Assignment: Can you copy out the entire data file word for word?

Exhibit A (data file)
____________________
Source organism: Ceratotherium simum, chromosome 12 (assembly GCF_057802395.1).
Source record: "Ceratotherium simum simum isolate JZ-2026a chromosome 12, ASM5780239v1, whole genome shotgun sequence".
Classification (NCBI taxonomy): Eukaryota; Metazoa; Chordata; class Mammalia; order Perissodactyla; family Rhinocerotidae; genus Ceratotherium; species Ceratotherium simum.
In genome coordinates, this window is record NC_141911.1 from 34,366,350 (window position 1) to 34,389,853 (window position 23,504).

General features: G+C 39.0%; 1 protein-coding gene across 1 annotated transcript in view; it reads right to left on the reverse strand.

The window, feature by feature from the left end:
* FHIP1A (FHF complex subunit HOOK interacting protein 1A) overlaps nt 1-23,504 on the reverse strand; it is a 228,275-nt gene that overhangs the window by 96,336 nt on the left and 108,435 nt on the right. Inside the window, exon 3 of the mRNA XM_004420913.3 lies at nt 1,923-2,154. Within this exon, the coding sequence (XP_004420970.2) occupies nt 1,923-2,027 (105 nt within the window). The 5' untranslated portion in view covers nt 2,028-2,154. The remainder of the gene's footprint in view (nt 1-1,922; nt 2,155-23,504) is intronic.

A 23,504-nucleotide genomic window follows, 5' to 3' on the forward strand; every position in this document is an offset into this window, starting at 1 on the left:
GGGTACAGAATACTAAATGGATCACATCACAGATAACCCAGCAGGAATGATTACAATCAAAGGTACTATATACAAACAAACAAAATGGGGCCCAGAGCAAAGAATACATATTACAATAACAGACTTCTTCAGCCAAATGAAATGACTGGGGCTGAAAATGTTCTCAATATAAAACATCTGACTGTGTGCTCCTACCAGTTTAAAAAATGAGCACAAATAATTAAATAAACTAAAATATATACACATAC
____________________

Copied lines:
Source organism: Ceratotherium simum, chromosome 12 (assembly GCF_057802395.1).
Source record: "Ceratotherium simum simum isolate JZ-2026a chromosome 12, ASM5780239v1, whole genome shotgun sequence".
Classification (NCBI taxonomy): Eukaryota; Metazoa; Chordata; class Mammalia; order Perissodactyla; family Rhinocerotidae; genus Ceratotherium; species Ceratotherium simum.
In genome coordinates, this window is record NC_141911.1 from 34,366,350 (window position 1) to 34,389,853 (window position 23,504).

General features: G+C 39.0%; 1 protein-coding gene across 1 annotated transcript in view; it reads right to left on the reverse strand.

The window, feature by feature from the left end:
* FHIP1A (FHF complex subunit HOOK interacting protein 1A) overlaps nt 1-23,504 on the reverse strand; it is a 228,275-nt gene that overhangs the window by 96,336 nt on the left and 108,435 nt on the right. Inside the window, exon 3 of the mRNA XM_004420913.3 lies at nt 1,923-2,154. Within this exon, the coding sequence (XP_004420970.2) occupies nt 1,923-2,027 (105 nt within the window). The 5' untranslated portion in view covers nt 2,028-2,154. The remainder of the gene's footprint in view (nt 1-1,922; nt 2,155-23,504) is intronic.

A 23,504-nucleotide genomic window follows, 5' to 3' on the forward strand; every position in this document is an offset into this window, starting at 1 on the left:
GGGTACAGAATACTAAATGGATCACATCACAGATAACCCAGCAGGAATGATTACAATCAAAGGTACTATATACAAACAAACAAAATGGGGCCCAGAGCAAAGAATACATATTACAATAACAGACTTCTTCAGCCAAATGAAATGACTGGGGCTGAAAATGTTCTCAATATAAAACATCTGACTGTGTGCTCCTACCAGTTTAAAAAATGAGCACAAATAATTAAATAAACTAAAATATATACACATAC